Tag: "health care quality"
Although half the newly insured under the Affordable Care Act will be enrolled in Medicaid and although substance use disorder (SUD) is more common among the poor,
[f]orty percent of counties in the U.S. [the goldenrod counties in the figure below] do not have an SUD treatment facility that provides outpatient care and accepts Medicaid. Counties in rural areas are much more likely to lack access to outpatient SUD facilities that accept Medicaid, particularly those in Southern and Midwestern states. Our findings also indicate that gaps in the SUD treatment infrastructure are further compounded for areas with a higher proportion of racial and ethnic minorities.
Compared to patients who visited a physician’s office for a similar condition, adult Teladoc users were younger and less likely to have used health care before the introduction of Teladoc. Patients who used Teladoc were less likely to have a follow-up visit to any setting, compared to those patients who visited a physician’s office or emergency department. Teladoc appears to be expanding access to patients who are not connected to other providers. (Health Affairs)
Following Medicare and Medicaid’s passage, I find that U.S.-based medical-equipment patenting rose by 40 to 50 percent relative to both other U.S. patenting and foreign medical-equipment patenting. Within the United States, increases in medical-equipment patenting were most dramatic in states where the Great Society insurance expansions were largest and in which there were large baseline numbers of physicians per resident. Consistent with historical case studies, Medical innovation’s determinants extend beyond the potential revenues associated with global market size; a physician driven process of innovation-while-doing appears to play a central role. An extrapolation of the evidence suggests that the last half century’s U.S. insurance expansions have driven 25 percent of recent global medical-equipment innovation. In a standard decomposition of health spending growth, this insurance-induced innovation accounts for 15 percent of the long run rise in U.S. health spending in hospitals, physicians’ offices, and other clinical settings.
A year old story that’s worth revisiting:
The so-called bodega clinicas that line the streets of Los Angeles’ immigrant neighborhoods blend into a dense forest of commerce. Wedged between money order kiosks and pawn shops, these storefront doctors’ offices treat ailments for cash: a doctor’s visit is $20 to $40, a podiatry exam is $120 and at one bustling clinica, a colonoscopy is advertised on an erasable white board for $700.
County health officials describe the clinicas as a parallel health care system, servicing a vast number of uninsured Latino residents, yet the officials say they have little understanding of who owns and operates them, how they are regulated and the quality of the medical care they provide…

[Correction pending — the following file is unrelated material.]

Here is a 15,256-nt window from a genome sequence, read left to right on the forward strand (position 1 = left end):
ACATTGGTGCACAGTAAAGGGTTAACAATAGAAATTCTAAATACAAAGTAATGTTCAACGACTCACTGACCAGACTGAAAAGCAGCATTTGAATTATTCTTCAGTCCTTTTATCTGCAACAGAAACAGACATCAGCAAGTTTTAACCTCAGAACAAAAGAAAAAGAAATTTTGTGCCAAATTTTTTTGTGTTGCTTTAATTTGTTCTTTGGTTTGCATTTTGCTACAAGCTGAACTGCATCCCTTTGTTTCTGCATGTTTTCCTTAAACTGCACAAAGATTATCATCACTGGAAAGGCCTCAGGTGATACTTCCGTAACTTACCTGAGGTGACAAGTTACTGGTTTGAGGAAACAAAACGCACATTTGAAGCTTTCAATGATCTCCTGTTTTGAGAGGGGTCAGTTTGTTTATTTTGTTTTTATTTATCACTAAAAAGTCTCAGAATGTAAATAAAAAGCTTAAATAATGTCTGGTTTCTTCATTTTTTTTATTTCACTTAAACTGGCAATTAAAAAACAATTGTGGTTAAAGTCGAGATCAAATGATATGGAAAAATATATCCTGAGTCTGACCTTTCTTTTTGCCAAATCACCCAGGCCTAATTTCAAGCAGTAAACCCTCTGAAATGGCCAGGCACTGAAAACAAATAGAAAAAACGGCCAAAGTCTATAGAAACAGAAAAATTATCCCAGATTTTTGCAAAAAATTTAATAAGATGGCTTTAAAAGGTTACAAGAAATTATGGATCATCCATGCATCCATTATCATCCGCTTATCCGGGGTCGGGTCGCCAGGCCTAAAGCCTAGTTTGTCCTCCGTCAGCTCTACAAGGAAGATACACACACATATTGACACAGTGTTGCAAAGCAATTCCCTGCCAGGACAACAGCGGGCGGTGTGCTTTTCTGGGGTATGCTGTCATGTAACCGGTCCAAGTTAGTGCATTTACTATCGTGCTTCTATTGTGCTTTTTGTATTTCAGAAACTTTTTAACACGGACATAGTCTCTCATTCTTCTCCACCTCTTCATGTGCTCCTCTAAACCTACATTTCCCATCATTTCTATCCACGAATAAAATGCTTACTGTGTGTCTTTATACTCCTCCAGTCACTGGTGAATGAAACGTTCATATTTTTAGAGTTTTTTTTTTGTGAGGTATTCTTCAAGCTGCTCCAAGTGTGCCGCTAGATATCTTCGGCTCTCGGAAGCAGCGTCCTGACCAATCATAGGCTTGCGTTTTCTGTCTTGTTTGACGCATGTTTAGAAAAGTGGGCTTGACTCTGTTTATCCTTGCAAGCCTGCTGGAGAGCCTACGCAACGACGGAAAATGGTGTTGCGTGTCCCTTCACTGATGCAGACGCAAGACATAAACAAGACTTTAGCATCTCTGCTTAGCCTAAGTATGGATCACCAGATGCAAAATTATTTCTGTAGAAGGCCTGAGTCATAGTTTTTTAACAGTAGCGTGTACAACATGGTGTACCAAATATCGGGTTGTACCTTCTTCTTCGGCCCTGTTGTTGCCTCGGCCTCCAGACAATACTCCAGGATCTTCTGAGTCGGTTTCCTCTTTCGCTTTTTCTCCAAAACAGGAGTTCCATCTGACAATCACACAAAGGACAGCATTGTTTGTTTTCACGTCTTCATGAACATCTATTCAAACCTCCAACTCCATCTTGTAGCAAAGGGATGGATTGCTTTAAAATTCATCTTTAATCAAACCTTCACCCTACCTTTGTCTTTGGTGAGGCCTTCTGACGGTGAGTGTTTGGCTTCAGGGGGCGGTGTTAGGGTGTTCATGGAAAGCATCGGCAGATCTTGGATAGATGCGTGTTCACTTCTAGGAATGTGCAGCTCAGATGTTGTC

Visits to more than two dozen clinicas in South Los Angeles and the San Fernando Valley found Latino women in brightly colored nurses scrubs handing out cards and coupons that promise everything from pregnancy tests to tubal ligations. Others advertise evening and weekend hours, and, some 24-hour a day operations trumpet that they are “nunca cerramos” — never closed. That all-hours access — and up-front pricing — is critical, Latino health experts say, to a population that often works low-wage, around-the-clock jobs.
Also important, officials say, is that new immigrants from Mexico and Central America are more accustomed to a corner clinica, which is common in their home countries, than to the sprawling medical complexes or large community health centers found in the United States. And they can get the kind of medical treatments — including injections of hypertension drugs, vitamin solutions delivered intravenously and liberally dispensed antibiotics — that are frowned upon in traditional American medicine. (KHN/NYT)
- Virtual Care: Doctors in remote ‘command centers’ are increasingly keeping tabs on vital signs of patients in intensive-care units.
- Medical Detectives: Got a hard-to-diagnosis ailment? Patients can now post their symptoms online and offer a reward for a diagnosis from a host of doctors.
- Doctor on Demand: You can have a virtual consultation with a physician for nonemergency medical issues.
- Personal Care: Bedside tablets let hospital patients text the nurse. Patients can check their own charts and lab results.
- Transparency: New insurance tools let patients compare the price of care between hospitals and calculate out-of-pocket costs.
More on the WSJ.